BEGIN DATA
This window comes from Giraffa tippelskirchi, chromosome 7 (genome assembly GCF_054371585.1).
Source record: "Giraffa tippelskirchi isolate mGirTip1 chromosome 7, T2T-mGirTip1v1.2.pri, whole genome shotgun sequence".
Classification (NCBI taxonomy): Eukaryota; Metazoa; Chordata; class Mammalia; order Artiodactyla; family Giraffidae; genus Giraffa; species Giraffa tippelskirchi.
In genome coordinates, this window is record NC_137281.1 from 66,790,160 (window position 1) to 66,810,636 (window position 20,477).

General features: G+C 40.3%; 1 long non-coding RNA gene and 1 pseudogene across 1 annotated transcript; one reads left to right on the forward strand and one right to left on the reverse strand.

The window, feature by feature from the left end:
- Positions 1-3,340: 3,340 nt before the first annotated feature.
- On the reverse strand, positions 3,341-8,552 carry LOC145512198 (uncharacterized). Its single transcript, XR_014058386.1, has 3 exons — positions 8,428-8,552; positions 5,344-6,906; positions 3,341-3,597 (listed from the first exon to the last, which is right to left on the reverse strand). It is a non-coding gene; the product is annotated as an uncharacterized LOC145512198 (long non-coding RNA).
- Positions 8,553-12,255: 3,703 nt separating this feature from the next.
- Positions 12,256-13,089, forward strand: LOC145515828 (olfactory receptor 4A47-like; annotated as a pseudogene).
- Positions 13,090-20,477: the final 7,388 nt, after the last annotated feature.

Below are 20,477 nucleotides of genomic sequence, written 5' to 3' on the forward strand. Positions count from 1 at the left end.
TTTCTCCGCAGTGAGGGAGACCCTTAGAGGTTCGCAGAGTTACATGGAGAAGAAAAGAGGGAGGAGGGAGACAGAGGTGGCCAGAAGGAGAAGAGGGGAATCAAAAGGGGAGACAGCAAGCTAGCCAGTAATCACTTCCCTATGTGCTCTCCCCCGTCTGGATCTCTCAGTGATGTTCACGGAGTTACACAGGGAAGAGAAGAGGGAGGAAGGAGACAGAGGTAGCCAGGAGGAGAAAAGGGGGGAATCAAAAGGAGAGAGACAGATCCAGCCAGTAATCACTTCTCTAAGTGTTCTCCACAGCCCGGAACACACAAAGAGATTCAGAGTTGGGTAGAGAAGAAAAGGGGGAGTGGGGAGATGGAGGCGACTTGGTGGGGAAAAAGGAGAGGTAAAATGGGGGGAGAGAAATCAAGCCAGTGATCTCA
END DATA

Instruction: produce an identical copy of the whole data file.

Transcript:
This window comes from Giraffa tippelskirchi, chromosome 7 (genome assembly GCF_054371585.1).
Source record: "Giraffa tippelskirchi isolate mGirTip1 chromosome 7, T2T-mGirTip1v1.2.pri, whole genome shotgun sequence".
Classification (NCBI taxonomy): Eukaryota; Metazoa; Chordata; class Mammalia; order Artiodactyla; family Giraffidae; genus Giraffa; species Giraffa tippelskirchi.
In genome coordinates, this window is record NC_137281.1 from 66,790,160 (window position 1) to 66,810,636 (window position 20,477).

General features: G+C 40.3%; 1 long non-coding RNA gene and 1 pseudogene across 1 annotated transcript; one reads left to right on the forward strand and one right to left on the reverse strand.

The window, feature by feature from the left end:
- Positions 1-3,340: 3,340 nt before the first annotated feature.
- On the reverse strand, positions 3,341-8,552 carry LOC145512198 (uncharacterized). Its single transcript, XR_014058386.1, has 3 exons — positions 8,428-8,552; positions 5,344-6,906; positions 3,341-3,597 (listed from the first exon to the last, which is right to left on the reverse strand). It is a non-coding gene; the product is annotated as an uncharacterized LOC145512198 (long non-coding RNA).
- Positions 8,553-12,255: 3,703 nt separating this feature from the next.
- Positions 12,256-13,089, forward strand: LOC145515828 (olfactory receptor 4A47-like; annotated as a pseudogene).
- Positions 13,090-20,477: the final 7,388 nt, after the last annotated feature.

Below are 20,477 nucleotides of genomic sequence, written 5' to 3' on the forward strand. Positions count from 1 at the left end.
TTTCTCCGCAGTGAGGGAGACCCTTAGAGGTTCGCAGAGTTACATGGAGAAGAAAAGAGGGAGGAGGGAGACAGAGGTGGCCAGAAGGAGAAGAGGGGAATCAAAAGGGGAGACAGCAAGCTAGCCAGTAATCACTTCCCTATGTGCTCTCCCCCGTCTGGATCTCTCAGTGATGTTCACGGAGTTACACAGGGAAGAGAAGAGGGAGGAAGGAGACAGAGGTAGCCAGGAGGAGAAAAGGGGGGAATCAAAAGGAGAGAGACAGATCCAGCCAGTAATCACTTCTCTAAGTGTTCTCCACAGCCCGGAACACACAAAGAGATTCAGAGTTGGGTAGAGAAGAAAAGGGGGAGTGGGGAGATGGAGGCGACTTGGTGGGGAAAAAGGAGAGGTAAAATGGGGGGAGAGAAATCAAGCCAGTGATCTCA